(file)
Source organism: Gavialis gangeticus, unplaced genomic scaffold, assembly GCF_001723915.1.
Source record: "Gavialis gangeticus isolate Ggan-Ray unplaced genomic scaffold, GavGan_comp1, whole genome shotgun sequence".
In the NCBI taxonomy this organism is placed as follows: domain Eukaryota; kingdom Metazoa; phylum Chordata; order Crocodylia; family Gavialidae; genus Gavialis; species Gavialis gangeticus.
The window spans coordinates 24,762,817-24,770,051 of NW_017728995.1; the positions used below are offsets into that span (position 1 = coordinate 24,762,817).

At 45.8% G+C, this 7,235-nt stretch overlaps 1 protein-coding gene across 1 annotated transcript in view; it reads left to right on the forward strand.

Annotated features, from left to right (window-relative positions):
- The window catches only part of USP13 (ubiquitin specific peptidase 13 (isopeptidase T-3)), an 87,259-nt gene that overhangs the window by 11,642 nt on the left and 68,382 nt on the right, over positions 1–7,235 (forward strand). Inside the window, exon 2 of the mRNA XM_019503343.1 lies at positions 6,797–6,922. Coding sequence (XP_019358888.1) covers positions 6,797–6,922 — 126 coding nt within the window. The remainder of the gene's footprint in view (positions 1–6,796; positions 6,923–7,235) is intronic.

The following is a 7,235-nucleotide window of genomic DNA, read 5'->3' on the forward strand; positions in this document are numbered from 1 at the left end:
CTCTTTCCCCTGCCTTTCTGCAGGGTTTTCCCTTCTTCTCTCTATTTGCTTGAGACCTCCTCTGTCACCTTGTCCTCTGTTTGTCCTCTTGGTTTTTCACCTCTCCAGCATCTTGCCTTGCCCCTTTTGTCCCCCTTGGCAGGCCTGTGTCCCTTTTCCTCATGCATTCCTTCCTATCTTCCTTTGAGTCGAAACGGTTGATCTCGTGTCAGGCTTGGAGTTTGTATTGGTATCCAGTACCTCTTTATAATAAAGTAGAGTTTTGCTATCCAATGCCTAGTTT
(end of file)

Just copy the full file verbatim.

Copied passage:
Source organism: Gavialis gangeticus, unplaced genomic scaffold, assembly GCF_001723915.1.
Source record: "Gavialis gangeticus isolate Ggan-Ray unplaced genomic scaffold, GavGan_comp1, whole genome shotgun sequence".
In the NCBI taxonomy this organism is placed as follows: domain Eukaryota; kingdom Metazoa; phylum Chordata; order Crocodylia; family Gavialidae; genus Gavialis; species Gavialis gangeticus.
The window spans coordinates 24,762,817-24,770,051 of NW_017728995.1; the positions used below are offsets into that span (position 1 = coordinate 24,762,817).

At 45.8% G+C, this 7,235-nt stretch overlaps 1 protein-coding gene across 1 annotated transcript in view; it reads left to right on the forward strand.

Annotated features, from left to right (window-relative positions):
- The window catches only part of USP13 (ubiquitin specific peptidase 13 (isopeptidase T-3)), an 87,259-nt gene that overhangs the window by 11,642 nt on the left and 68,382 nt on the right, over positions 1–7,235 (forward strand). Inside the window, exon 2 of the mRNA XM_019503343.1 lies at positions 6,797–6,922. Coding sequence (XP_019358888.1) covers positions 6,797–6,922 — 126 coding nt within the window. The remainder of the gene's footprint in view (positions 1–6,796; positions 6,923–7,235) is intronic.

The following is a 7,235-nucleotide window of genomic DNA, read 5'->3' on the forward strand; positions in this document are numbered from 1 at the left end:
CTCTTTCCCCTGCCTTTCTGCAGGGTTTTCCCTTCTTCTCTCTATTTGCTTGAGACCTCCTCTGTCACCTTGTCCTCTGTTTGTCCTCTTGGTTTTTCACCTCTCCAGCATCTTGCCTTGCCCCTTTTGTCCCCCTTGGCAGGCCTGTGTCCCTTTTCCTCATGCATTCCTTCCTATCTTCCTTTGAGTCGAAACGGTTGATCTCGTGTCAGGCTTGGAGTTTGTATTGGTATCCAGTACCTCTTTATAATAAAGTAGAGTTTTGCTATCCAATGCCTAGTTT